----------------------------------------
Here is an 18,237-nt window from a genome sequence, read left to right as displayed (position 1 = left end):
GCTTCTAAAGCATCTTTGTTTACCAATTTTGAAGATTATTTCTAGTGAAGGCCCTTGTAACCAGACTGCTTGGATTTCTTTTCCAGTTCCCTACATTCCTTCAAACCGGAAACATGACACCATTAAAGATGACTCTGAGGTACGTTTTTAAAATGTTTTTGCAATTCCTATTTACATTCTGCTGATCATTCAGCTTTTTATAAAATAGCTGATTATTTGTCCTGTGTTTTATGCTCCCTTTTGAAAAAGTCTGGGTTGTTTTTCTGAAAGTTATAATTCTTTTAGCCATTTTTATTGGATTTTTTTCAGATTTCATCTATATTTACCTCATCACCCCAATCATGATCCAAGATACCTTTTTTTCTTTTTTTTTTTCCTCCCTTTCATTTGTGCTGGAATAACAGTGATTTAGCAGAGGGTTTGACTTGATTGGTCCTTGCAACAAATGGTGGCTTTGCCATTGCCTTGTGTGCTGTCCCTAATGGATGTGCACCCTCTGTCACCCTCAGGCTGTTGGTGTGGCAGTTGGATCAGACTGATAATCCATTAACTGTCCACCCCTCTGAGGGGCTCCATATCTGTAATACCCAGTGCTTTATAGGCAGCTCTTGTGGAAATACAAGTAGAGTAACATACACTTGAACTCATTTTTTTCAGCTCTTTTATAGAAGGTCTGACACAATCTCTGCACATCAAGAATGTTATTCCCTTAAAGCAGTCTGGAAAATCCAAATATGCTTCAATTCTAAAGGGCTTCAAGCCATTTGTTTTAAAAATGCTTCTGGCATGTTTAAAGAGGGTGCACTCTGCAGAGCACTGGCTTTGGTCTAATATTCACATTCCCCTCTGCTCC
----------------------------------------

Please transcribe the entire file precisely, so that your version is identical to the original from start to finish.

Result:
Here is an 18,237-nt window from a genome sequence, read left to right as displayed (position 1 = left end):
GCTTCTAAAGCATCTTTGTTTACCAATTTTGAAGATTATTTCTAGTGAAGGCCCTTGTAACCAGACTGCTTGGATTTCTTTTCCAGTTCCCTACATTCCTTCAAACCGGAAACATGACACCATTAAAGATGACTCTGAGGTACGTTTTTAAAATGTTTTTGCAATTCCTATTTACATTCTGCTGATCATTCAGCTTTTTATAAAATAGCTGATTATTTGTCCTGTGTTTTATGCTCCCTTTTGAAAAAGTCTGGGTTGTTTTTCTGAAAGTTATAATTCTTTTAGCCATTTTTATTGGATTTTTTTCAGATTTCATCTATATTTACCTCATCACCCCAATCATGATCCAAGATACCTTTTTTTCTTTTTTTTTTTCCTCCCTTTCATTTGTGCTGGAATAACAGTGATTTAGCAGAGGGTTTGACTTGATTGGTCCTTGCAACAAATGGTGGCTTTGCCATTGCCTTGTGTGCTGTCCCTAATGGATGTGCACCCTCTGTCACCCTCAGGCTGTTGGTGTGGCAGTTGGATCAGACTGATAATCCATTAACTGTCCACCCCTCTGAGGGGCTCCATATCTGTAATACCCAGTGCTTTATAGGCAGCTCTTGTGGAAATACAAGTAGAGTAACATACACTTGAACTCATTTTTTTCAGCTCTTTTATAGAAGGTCTGACACAATCTCTGCACATCAAGAATGTTATTCCCTTAAAGCAGTCTGGAAAATCCAAATATGCTTCAATTCTAAAGGGCTTCAAGCCATTTGTTTTAAAAATGCTTCTGGCATGTTTAAAGAGGGTGCACTCTGCAGAGCACTGGCTTTGGTCTAATATTCACATTCCCCTCTGCTCC